In 1965 the British-born inventor James Lovelock, then working for NASA, had an epiphany.
Thinking about the question of life on Mars, he realized that a major difference between that planet and ours is that the Martian atmosphere is sterile and in a state of unmovable equilibrium, while down here the atmosphere is dynamic, highly atypical, and kept in being by the life it supports. This could be only because planet Earth is in some very real sense a living organism, something that shortly (on the advice of his neighbor the novelist and future Nobel laureate William Golding) he was to call “Gaia.”
Although Lovelock soon gained the support of the biologist Lynn Margulis, she who would win fame as the person who saw clearly that complex cells are symbioses of simpler cells, generally the professional scientific community was contemptuous. The general public, however, embraced the Gaia hypothesis with enthusiasm, a warmth that (judging from the Internet) has only increased and intensified over the years.
Lovelock is a first-class scientist—a Fellow of the Royal Society—and he did not take the scorn of his fellows lightly. Over the years, he has labored to make his hypothesis more acceptable, primarily by devising models to show how our planet can remain in balance, or homeostasis, as well as by showing that his thinking does not violate norms of good science and is, in fact, in tune with the latest thinking in both evolution and ecology. So successful has he been that the late William Hamilton, generally acknowledged as the leading evolutionist of his generation, toyed favorably with Gaia hypotheses.
Nevertheless, perhaps because his major audience continues to be the general public, Lovelock has always and continues to be in tune with what one might call popular prejudices and movements. Notable in the past few years has been the increasingly frenzied debate over global warming. Let it be understood that no one who takes science seriously denies that global warming is occurring and is a grave threat to our planet and to the human species. However, calm and reason are not always evident on either side of the debate. While the deniers often make explicit reference to their religious underpinnings—God will never abandon us or our globe—the affirmers can be shrill and religious-like in their arguments.
Too often one thinks of the penitents in Ingmar Bergman’s The Seventh Seal, who whip themselves bloody so that God will take pity on them and save them from the plague. Today’s equivalent of chastisement offers the burden of a one-way trip to North Dakota (safe from rising seas), a lifetime of living in yurts, and a steady diet of raw organic vegetables, else all is lost in the heat-driven Armageddon that approaches.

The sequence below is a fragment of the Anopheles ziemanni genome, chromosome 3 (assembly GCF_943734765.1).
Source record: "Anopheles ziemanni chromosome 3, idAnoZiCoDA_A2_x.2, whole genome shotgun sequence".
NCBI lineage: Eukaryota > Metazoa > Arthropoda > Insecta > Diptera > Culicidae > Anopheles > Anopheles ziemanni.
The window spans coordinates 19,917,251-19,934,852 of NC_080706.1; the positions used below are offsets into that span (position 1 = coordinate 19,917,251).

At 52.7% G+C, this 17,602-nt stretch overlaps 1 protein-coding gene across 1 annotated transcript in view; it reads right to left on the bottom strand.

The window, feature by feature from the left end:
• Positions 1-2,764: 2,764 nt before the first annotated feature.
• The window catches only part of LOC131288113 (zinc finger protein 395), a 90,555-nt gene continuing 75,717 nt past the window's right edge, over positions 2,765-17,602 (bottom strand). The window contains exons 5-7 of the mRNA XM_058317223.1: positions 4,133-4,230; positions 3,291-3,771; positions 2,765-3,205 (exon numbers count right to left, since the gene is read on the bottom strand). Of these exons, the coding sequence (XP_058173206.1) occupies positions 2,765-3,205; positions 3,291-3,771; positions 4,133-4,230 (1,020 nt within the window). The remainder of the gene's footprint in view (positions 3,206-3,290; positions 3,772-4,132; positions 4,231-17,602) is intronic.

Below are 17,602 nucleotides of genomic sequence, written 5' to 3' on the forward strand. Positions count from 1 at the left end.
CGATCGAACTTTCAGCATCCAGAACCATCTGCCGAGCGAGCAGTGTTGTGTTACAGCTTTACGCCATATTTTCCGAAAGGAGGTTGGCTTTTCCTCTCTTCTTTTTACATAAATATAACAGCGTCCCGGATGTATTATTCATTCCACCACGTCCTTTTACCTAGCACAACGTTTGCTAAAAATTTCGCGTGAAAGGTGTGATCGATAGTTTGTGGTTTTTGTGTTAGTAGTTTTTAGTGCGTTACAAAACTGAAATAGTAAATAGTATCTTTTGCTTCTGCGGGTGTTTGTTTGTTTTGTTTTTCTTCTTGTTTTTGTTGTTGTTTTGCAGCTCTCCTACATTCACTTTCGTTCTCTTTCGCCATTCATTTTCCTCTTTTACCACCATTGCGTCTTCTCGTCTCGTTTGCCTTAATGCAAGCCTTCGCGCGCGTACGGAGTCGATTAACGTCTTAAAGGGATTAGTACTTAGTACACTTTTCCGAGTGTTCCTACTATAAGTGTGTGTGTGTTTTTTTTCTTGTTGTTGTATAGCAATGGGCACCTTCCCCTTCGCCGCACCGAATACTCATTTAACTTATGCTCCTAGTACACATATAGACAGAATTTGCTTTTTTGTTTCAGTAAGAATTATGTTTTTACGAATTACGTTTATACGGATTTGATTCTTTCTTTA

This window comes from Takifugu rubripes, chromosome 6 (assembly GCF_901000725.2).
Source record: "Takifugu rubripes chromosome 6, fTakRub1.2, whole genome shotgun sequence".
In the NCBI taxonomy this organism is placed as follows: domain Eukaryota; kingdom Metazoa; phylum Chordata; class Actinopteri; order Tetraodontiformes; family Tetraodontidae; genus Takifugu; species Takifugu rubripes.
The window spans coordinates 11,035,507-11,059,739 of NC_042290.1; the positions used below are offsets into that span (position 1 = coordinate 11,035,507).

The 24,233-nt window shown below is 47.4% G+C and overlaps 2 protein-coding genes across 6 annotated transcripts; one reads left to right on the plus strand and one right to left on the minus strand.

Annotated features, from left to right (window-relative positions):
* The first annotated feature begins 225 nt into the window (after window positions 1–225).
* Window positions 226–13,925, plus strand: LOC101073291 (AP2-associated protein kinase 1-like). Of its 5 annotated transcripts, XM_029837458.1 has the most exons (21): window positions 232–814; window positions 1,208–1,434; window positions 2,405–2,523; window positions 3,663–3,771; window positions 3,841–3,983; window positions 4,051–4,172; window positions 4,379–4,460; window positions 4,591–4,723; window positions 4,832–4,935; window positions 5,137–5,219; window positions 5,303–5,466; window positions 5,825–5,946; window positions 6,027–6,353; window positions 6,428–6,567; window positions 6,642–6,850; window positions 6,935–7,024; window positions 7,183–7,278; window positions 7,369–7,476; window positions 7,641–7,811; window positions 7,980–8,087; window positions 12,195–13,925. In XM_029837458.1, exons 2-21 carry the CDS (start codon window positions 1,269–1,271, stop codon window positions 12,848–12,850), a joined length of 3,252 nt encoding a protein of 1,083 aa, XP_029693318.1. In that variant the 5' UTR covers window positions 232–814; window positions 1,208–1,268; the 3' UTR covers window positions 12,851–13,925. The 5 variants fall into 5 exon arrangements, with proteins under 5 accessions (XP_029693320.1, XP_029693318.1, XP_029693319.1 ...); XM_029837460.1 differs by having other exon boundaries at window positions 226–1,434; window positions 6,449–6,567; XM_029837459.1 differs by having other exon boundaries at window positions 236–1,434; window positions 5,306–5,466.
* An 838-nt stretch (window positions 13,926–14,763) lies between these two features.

Jim Lovelock has not been immune to this kind of hysteria, and his writings in the past decade have reflected as much. Planet Earth may have had a long and healthy life, but now the end is nigh. Indeed, he has gone so far as to suggest that perhaps our only hope against the doom that awaits us is that it might have extreme selective consequences, with survivors having talents and abilities not possessed by humans today. That is social Darwinism of a kind that would have horrified the mild English scientist whose Origin of Species started this kind of thinking.
And yet, perhaps for the wrong reasons, Lovelock is back on track. Through thick and thin he has clung to his vision of Gaia, of a living planet, for all that the scientific community generally (notwithstanding Hamilton’s engagement) seems even further from acceptance. Now well into his 90s, he realizes that his brainchild is going to vanish if the apocalyptic forecasts of end times are realized and accepted. He is now pulling back and taking a more measured and reasonable view of global warming and its effects.
Departing from happy anticipation of mass destruction in the cause of eugenic fitness, Lovelock now agrees with moderate voices that the solution still is in our hands. Things are undoubtedly getting worse. The solution,, however, is not self-flagellation or mordant, inactive satisfaction that the worst will undoubtedly happen, but putting ourselves to work and using our science and our reason to try to ameliorate the situation and pull back from the brink. He says:
It just so happens that the green religion is now taking over from the Christian religion. … I don’t think people have noticed that, but it’s got all the sort of terms that religions use. … The greens use guilt. That just shows how religious greens are. You can’t win people round by saying they are guilty for putting (carbon dioxide) in the air.
Probably—although who can tell?—Lovelock will not be around to see how this all plays out. For myself, I applaud Lovelock’s continued ability to think about important issues and, ever the maverick, be prepared to boldly go (God, I hate split infinitives) where few dare follow. He may be wrong about Gaia. He may be wrong about global warming. Or he may be right. But he continues to be one of the most stimulating and interesting thinkers of our time.
Michael Ruse directs the program in the history and philosophy of science at Florida State University.